Postby wigwagfan » Thu Dec 21, 2017 1:34 am

Defiant wrote:These are the advantages of the light rail over bus:
1) Much safer and faster in inclement weather conditions, such as heavy rain, fog, snow, sunglare, etc... This is due to just the nature of the vehicle that runs on rail and that does not need to be steered left or right.
2) Ultimately more capacity as very often the light rail vehicles can be connected together in rush hour. There is a limit for how the long buses could be.
3) Easier to control and less accident prone due to rail.
4) Cleaner running as the light rail is electric.

Of course grade separated light rail is the best case scenario and the fastest mode of transportation...


Being in Portland, Oregon, a city that prides itself on light rail to the detriment of our bus system (and, ultimately, transit ridership) - a lot of the "advantages" that light rail proponents like to cite are nor bourne out in reality:

1. MAX consistently has problems in both extreme hot (July, August) and cold (December, January) weather. If temperatures exceed 80 degrees, trains cannot run faster than 35 MPH, resulting in significant delays system-wide for much of the day. The Steel Bridge has had several heat-related shutdowns as it had opened and then could not correctly close, which effectively shut down the entire MAX system (as every single line depends on the Steel Bridge). Bus service continued on schedule and without delay, except for the small number of buses using the Steel Bridge which took a short detour via the Broadway Bridge, a couple of blocks to the north.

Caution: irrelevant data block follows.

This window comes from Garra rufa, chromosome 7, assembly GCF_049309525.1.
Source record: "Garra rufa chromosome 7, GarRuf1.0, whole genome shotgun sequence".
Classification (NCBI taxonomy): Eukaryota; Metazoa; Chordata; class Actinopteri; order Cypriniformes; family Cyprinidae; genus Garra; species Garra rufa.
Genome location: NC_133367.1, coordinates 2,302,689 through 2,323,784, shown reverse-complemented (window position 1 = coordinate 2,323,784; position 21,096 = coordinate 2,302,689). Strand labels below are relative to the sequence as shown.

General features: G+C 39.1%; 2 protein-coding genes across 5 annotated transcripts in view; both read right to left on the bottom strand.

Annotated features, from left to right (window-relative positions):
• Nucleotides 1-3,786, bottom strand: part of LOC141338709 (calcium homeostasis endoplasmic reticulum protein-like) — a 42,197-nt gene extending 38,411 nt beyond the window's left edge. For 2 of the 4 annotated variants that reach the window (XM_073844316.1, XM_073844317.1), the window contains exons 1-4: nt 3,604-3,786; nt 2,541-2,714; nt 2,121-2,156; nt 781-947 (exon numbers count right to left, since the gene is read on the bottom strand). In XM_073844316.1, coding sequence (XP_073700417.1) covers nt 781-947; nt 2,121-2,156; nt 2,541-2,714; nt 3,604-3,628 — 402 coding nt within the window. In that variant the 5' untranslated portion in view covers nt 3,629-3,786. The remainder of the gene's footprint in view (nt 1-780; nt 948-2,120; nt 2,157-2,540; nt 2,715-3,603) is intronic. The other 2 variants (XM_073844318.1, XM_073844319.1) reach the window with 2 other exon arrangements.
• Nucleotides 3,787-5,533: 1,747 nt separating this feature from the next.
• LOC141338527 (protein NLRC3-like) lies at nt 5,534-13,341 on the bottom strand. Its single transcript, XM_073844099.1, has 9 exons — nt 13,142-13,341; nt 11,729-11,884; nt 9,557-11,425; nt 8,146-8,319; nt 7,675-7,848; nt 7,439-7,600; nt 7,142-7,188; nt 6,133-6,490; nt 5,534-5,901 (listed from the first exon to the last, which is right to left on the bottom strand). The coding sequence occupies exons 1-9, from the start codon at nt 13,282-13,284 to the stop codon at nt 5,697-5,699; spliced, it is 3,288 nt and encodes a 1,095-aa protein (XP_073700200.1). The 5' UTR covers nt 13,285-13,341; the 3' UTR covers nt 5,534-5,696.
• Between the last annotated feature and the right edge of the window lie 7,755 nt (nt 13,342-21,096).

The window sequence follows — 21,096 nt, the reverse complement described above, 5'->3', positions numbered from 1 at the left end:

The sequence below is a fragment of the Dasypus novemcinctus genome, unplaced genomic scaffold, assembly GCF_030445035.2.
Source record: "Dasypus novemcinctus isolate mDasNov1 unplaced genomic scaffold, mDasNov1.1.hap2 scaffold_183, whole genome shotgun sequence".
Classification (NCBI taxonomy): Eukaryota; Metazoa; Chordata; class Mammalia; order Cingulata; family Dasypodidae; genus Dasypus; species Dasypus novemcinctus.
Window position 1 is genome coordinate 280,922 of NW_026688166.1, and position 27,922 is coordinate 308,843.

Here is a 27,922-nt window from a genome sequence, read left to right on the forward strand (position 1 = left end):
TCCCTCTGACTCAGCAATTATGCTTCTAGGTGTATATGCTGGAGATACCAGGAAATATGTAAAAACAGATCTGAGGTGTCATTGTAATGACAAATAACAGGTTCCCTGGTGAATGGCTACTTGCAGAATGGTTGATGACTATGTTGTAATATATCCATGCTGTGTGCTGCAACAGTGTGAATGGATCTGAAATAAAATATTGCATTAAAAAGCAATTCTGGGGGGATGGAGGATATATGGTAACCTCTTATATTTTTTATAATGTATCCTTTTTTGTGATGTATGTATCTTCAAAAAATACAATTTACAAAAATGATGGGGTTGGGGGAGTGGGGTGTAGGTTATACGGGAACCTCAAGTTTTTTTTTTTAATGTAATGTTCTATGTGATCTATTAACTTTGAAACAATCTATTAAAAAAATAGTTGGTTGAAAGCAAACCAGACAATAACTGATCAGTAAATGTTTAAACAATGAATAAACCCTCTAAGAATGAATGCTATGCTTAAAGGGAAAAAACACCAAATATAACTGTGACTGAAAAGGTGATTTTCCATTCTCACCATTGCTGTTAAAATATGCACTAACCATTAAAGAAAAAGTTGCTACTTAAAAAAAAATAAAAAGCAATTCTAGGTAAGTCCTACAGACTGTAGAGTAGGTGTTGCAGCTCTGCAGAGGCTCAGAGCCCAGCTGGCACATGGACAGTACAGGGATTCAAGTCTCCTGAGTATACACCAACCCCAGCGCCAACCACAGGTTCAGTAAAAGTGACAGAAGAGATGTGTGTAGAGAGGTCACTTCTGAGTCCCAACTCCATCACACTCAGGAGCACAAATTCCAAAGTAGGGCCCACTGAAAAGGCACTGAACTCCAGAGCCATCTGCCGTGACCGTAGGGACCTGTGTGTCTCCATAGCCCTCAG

2. Due to the design of Portland's light rail system being defined by the length of a downtown Portland blockface of 220 feet, a MAX train cannot exceed two cars long. Because of the fixed block system in use outside of downtown Portland, Hillsboro, and on North Interstate Avenue, only one train can occupy a three-block segment of track, or approximately three miles. This severely limits train capacity; the Steel Bridge itself has its own capacity issues and is right now at full capacity.

Portland's transit agency chooses not to run higher capacity buses, so the bus "capacity" argument is in some ways a choice of mode bias and not reality. However, if given the same space - a three mile roadway - and the adequate vehicles to cover the space, you could run some 60 buses in the same space and carry far more riders via bus than light rail. The limiting factor becomes labor.